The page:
- CBC TV, cbc.ca/fifaworldcup
What’s at stake
Neither team has scored many goals so far in Brazil: Argentina has seven goals, and Belgium only six. So this may well be a low-scoring chess match. And the first goal may win.
Belgium’s captain, Vincent Kompany, is recovering from a groin injury but is expected to start (or at least play) in this match. Argentina’s striker, Sergio Aguero, looked to be out of the entire World Cup with a hamstring pull. But he practised with the squad on Wednesday and may be game-fit by Saturday.
Argentina’s Marcos Rojo, a key defender for his team, is sitting out this match against Belgium due to two yellows. Argentina leads the head-to-head history with three wins to one loss, in which it outscored the Europeans 10-3.
The winner here plays the winner of the Netherlands-CostaRica match in SaoPaulo on Wednesday (CBC, CBC.ca/FIFAWorldCup, 3:30 p.m. ET).
Argentina. Lionel Messi. He was frustrated and largely ineffectual for a long time against Switzerland. But his setup for Angel di Maria’s game-winning goal was incredible.
Belgium. Romelu Lukaku. He brought his fresh legs and fierce pace into the game against the U.S. when subbed in at 91 minutes. And he was instrumental in both of Belgium’s subsequent goals.
What to watch for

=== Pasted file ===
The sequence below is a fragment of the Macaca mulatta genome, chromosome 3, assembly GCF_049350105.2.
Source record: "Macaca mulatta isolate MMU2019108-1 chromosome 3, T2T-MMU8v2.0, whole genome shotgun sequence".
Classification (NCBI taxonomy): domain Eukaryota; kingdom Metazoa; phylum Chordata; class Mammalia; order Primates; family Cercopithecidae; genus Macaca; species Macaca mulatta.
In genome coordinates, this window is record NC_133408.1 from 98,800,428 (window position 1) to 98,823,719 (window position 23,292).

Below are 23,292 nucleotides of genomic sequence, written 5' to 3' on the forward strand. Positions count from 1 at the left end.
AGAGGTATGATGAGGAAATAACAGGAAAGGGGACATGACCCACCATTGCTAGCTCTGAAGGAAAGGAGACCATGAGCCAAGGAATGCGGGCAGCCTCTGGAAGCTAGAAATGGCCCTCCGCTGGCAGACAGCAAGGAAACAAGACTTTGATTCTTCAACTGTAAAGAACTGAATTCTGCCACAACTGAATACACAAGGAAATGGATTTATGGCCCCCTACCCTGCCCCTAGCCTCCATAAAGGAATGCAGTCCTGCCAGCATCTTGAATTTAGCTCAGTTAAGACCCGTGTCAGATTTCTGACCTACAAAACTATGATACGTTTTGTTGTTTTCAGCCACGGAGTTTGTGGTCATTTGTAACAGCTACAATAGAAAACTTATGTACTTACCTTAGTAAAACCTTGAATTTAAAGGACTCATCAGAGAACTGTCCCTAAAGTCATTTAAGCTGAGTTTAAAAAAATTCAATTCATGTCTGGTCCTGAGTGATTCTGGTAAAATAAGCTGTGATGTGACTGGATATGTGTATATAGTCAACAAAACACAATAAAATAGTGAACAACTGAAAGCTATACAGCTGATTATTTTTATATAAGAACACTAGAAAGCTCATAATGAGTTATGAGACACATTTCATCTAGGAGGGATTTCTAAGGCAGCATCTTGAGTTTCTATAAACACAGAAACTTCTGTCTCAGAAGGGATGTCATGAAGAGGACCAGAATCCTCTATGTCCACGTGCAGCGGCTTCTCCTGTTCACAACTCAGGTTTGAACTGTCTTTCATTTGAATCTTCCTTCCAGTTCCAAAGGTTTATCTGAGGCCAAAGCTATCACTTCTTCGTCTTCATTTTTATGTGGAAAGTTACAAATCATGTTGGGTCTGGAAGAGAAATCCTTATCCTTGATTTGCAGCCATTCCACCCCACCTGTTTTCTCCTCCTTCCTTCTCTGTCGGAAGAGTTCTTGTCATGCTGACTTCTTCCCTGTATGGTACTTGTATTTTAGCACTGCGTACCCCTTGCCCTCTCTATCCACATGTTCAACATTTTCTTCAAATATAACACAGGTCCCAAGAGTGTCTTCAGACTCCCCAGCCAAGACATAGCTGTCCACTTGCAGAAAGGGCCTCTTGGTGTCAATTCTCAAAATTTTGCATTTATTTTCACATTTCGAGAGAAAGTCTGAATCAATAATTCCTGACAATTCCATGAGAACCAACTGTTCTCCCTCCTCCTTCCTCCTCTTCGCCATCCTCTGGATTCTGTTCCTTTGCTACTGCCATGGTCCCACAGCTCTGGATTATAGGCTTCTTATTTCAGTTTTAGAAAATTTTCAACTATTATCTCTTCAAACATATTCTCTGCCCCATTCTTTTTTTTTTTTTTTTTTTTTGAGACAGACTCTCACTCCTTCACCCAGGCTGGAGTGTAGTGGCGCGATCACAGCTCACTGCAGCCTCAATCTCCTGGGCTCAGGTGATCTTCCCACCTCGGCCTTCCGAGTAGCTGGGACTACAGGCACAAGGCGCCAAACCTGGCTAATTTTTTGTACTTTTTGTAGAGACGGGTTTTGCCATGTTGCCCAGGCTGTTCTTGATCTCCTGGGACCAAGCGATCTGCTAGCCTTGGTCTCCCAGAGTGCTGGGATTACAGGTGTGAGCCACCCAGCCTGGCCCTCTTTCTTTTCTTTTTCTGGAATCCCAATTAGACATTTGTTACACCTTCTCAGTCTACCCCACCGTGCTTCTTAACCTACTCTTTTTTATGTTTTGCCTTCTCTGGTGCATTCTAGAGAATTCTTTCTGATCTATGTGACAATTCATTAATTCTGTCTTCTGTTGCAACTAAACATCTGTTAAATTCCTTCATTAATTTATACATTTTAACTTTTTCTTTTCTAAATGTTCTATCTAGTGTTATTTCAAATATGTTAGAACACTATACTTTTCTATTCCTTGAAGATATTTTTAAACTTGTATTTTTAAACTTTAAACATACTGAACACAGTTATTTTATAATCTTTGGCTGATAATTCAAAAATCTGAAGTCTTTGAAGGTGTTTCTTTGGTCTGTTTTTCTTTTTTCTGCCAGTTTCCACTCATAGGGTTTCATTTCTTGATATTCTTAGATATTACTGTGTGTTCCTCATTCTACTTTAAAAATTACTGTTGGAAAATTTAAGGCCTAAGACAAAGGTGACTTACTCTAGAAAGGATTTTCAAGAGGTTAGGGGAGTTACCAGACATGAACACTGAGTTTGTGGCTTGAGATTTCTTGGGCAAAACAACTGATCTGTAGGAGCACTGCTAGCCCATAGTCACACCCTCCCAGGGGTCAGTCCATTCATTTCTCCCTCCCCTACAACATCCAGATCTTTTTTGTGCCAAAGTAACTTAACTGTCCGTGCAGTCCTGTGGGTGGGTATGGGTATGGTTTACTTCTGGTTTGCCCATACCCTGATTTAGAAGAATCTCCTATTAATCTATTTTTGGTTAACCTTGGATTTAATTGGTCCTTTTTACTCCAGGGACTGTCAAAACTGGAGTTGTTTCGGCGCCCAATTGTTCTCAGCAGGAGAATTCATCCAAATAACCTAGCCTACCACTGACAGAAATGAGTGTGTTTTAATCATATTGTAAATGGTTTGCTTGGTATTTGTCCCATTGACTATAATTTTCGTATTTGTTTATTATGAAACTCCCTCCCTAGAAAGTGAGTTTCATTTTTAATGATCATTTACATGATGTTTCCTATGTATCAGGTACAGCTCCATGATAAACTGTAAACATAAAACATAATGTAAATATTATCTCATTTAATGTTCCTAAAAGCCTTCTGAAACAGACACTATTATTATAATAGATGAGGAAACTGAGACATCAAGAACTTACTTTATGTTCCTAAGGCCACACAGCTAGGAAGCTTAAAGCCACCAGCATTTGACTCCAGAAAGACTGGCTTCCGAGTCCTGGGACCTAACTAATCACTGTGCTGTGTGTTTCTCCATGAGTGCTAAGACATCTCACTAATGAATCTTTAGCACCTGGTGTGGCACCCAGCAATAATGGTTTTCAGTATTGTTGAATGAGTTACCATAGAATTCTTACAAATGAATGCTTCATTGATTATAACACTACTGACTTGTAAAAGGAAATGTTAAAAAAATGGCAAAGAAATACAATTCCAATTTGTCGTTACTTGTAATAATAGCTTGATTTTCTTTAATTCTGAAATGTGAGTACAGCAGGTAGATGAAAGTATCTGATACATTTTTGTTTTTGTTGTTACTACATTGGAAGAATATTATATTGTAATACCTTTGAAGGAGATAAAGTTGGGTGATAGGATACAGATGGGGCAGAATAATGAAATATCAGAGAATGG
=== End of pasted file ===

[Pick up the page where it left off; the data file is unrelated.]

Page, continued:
Argentina’s defence has been unsteady at times, as has its defensive formation. The team will need to tighten up if it is to stop the likes of Lukaku, Kevin Mirallas and Divock Origi.
Diego Maradona warned coach Alejandro Sabella that he is destined for "catastrophe" if he cannot alleviate some of the burden on Messi. The other talent on this squad — and there is plenty — has to step up.
Belgium’s main goal: stop Messi.
The Red Devils thrive on super subs — four of their six goals have been scored by subs. And they also score late in the game. The former are proven to contribute to Belgian success, but the latter could send them packing if Argentina scores first.
They said it
"The first half was quite close and Switzerland got two good chances to open the scoring. But after the interval, we started to show our credentials and we deserved to win." — Alejandro Sabella, Argentina's manager, talking to reporters after his team's Round of 16 victory.
“We had a lot of opportunities, and we dominated the game, and in the end it was well deserved even if it was scary with the U.S. goal.”— Belgian manager Marc Wilmots speaking to the BBC after that incredible game against the Americans.
The big number
127 — That's how many crosses the Argentines have had so far in this World Cup, almost double the tournament average of 69 per team. Look for them to test Belgium’s back line repeatedly with crossing balls.
Obligatory fun fact
Belgium has never won the World Cup. But it won the gold medal for football in 1920 when Belgium hosted the Olympics.